The Student Newspaper of Mississippi State University

The Reflector

The Student Newspaper of Mississippi State University

The Reflector

The Student Newspaper of Mississippi State University

The Reflector

New Associations: New faculty in the Department of Art showcase their own work




Wound balls of fabric, one composed of shreds of a friend’s wedding dress, paintings inspired by the details of a fictional character’s life, paintings of California landscape not excluding rusted cars and signs, and letterpress books that require one to touch, handle and even poke holes in them are all now on display in McComas Hall.


“New Associations: Works by New Faculty in the Department of Art” exhibit gives the Mississippi State University campus an opportunity to view and, in some cases, interact with the work of four new faculty members in the Department of Art.


Adrienne Callander, lecturer in 2D design and art appreciation, is exhibiting work from her “Ball Series,” which includes wrapped balls of fabric, similar to a ball of yarn, on display. The fabric that makes up the balls ranges from yarn from the unraveled sweaters of friends to a Hawaiian shirt once belonging to Callander’s father, who passed away in 2007. Callander said the series is about an exploration of the history of a material in relation to its representation of human growth, through its restructuring in a different way.


“The guiding impulse for this series is to see a material history, to glimpse an object not in its original state, partially obscured, buried within itself. I think that is the condition of being alive, of growth. We grow over ourselves, obscuring our childhood selves, our young adult selves, our early parenting selves,” she said.


Neal Callander, husband of Adrienne Callendar, foundations coordinator and assistant professor of drawing, painting and design, is showcasing paintings from a current series with a common thread: Callander said each painting is inspired by a detail related to a fictional character he has created, Dusty.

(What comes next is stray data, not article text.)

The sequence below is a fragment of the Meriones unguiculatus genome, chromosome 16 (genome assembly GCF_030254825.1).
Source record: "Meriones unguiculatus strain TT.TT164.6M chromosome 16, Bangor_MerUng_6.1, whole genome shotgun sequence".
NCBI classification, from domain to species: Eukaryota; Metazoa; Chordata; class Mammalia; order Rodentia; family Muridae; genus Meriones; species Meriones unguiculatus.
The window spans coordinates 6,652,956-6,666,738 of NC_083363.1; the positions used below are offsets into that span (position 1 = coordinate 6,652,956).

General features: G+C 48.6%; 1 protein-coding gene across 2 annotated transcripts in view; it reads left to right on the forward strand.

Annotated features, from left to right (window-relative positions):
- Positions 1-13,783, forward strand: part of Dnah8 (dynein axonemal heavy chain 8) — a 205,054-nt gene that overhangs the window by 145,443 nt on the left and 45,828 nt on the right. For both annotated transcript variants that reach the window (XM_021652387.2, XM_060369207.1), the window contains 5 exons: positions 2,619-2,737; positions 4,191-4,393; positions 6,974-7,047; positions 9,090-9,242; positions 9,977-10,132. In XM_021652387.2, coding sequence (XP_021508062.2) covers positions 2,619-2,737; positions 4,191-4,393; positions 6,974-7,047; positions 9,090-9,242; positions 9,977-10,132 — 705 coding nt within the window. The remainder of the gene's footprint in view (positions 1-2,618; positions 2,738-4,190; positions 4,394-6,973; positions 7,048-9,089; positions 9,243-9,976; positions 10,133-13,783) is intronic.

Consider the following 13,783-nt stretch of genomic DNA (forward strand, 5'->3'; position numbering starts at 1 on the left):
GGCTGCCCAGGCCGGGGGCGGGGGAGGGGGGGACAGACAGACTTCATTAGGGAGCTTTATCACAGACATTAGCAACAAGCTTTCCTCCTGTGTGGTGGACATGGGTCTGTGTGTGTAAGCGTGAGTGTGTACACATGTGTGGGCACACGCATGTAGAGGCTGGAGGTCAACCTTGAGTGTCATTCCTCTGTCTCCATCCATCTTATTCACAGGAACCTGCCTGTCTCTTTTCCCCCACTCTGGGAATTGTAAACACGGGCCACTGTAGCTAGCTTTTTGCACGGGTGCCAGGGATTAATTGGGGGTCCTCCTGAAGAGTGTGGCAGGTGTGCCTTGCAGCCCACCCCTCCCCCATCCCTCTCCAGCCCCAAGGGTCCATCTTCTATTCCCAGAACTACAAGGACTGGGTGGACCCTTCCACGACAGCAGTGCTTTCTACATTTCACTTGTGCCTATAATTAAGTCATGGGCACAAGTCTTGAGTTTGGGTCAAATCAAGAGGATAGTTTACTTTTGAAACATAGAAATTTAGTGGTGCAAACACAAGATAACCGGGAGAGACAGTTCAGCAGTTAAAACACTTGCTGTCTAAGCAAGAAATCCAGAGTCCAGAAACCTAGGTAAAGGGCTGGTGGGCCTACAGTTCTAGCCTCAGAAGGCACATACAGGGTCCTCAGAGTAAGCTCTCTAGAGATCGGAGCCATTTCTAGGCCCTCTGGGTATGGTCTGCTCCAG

“I don’t try to think about him in terms of a narrative story line. It’s this other thing happening that I get to peer into and borrow from a little bit. The main purpose (of Dusty) is fuel to make paintings,” he said.


His paintings include titles like “Dusty’s Table,” revealing snapshots of Dusty’s life that Callander said are meant to invite interpretation from the viewer.


“I’m OK with saying that I think of those paintings on some level as a choose-your-own-adventure book; I think it’s a delightful experience that you can go look at it one way and a week later, you’re a different person, and you come back and experience it in a different way,” he said.


Gregory Martin, assistant professor of drawing and design, paints large scale images related to the landscape of his native state, California, which he said are explorations of the affects of human life.


“I always thought there was a big disconnect between the idealism of landscape painting and the people who collect them. What we do in the world, our footprint and the artifacts we leave behind are clues at our real attitudes,” he said.


An example of a specific subject Martin painted at one time was trees in front yards of homes that were severely trimmed but not demolished, and the branches grew back in strange, unnatural ways.


Suzanne Powney, assistant professor in letter press, graphic design and advertising, is exhibiting a series of three books that break traditional rules of artwork: they must be touched and held to be understood.


Powney said she is interested in exploring the tactile qualities of artwork, of touching and experiencing in different ways.


“The work is not just a book to look at it but to touch and to be part of; I don’t like the idea of making things that are put up on a pedestal behind glass. I want you to touch them and interact with them. It’s all about the tactile how you touch and interact with them and perceive them,” she said.


Powney said each book has a specific experience that creates the interaction, whether poking through pre-cut holes, scratching with graphite pencils or getting up close to the text embossed white on white paper.


“Everything in the books is my own perfect manifest on touch: the words stroke, poke and trace,” she said.


Lydia Thompson, head of the Department of Art, said as well as impressive work and education credentials, the new faculty are actively involved with students, from Martin bringing in his motorcycle as a still life or Callendar’s design I class creating and hanging road signs of various social issues around the lawns of the art buildings.


“The strength of our new faculty is their energy and willingness to get involved with students and enhancing our facilities, through public projects and showcasing their student’s work throughout the art facilities,” she said.


“New Associations” will run in the Department of Art Gallery in McComas Hall until Feb. 23.

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The Student Newspaper of Mississippi State University
New Associations: New faculty in the Department of Art showcase their own work